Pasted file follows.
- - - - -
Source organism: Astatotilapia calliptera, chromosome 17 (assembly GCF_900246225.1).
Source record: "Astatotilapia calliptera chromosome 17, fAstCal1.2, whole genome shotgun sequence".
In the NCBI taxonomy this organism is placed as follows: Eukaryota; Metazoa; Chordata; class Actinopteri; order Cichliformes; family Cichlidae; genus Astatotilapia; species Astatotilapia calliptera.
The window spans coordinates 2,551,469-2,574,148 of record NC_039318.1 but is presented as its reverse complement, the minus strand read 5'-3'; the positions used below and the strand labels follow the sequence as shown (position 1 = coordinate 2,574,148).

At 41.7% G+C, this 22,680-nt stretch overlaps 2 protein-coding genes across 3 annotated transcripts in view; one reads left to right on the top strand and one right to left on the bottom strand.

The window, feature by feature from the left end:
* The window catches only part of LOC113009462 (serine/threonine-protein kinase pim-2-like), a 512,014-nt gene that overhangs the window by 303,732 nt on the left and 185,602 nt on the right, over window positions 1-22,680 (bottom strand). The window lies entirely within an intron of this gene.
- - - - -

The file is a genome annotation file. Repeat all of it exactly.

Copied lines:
Source organism: Astatotilapia calliptera, chromosome 17 (assembly GCF_900246225.1).
Source record: "Astatotilapia calliptera chromosome 17, fAstCal1.2, whole genome shotgun sequence".
In the NCBI taxonomy this organism is placed as follows: Eukaryota; Metazoa; Chordata; class Actinopteri; order Cichliformes; family Cichlidae; genus Astatotilapia; species Astatotilapia calliptera.
The window spans coordinates 2,551,469-2,574,148 of record NC_039318.1 but is presented as its reverse complement, the minus strand read 5'-3'; the positions used below and the strand labels follow the sequence as shown (position 1 = coordinate 2,574,148).

At 41.7% G+C, this 22,680-nt stretch overlaps 2 protein-coding genes across 3 annotated transcripts in view; one reads left to right on the top strand and one right to left on the bottom strand.

The window, feature by feature from the left end:
* The window catches only part of LOC113009462 (serine/threonine-protein kinase pim-2-like), a 512,014-nt gene that overhangs the window by 303,732 nt on the left and 185,602 nt on the right, over window positions 1-22,680 (bottom strand). The window lies entirely within an intron of this gene.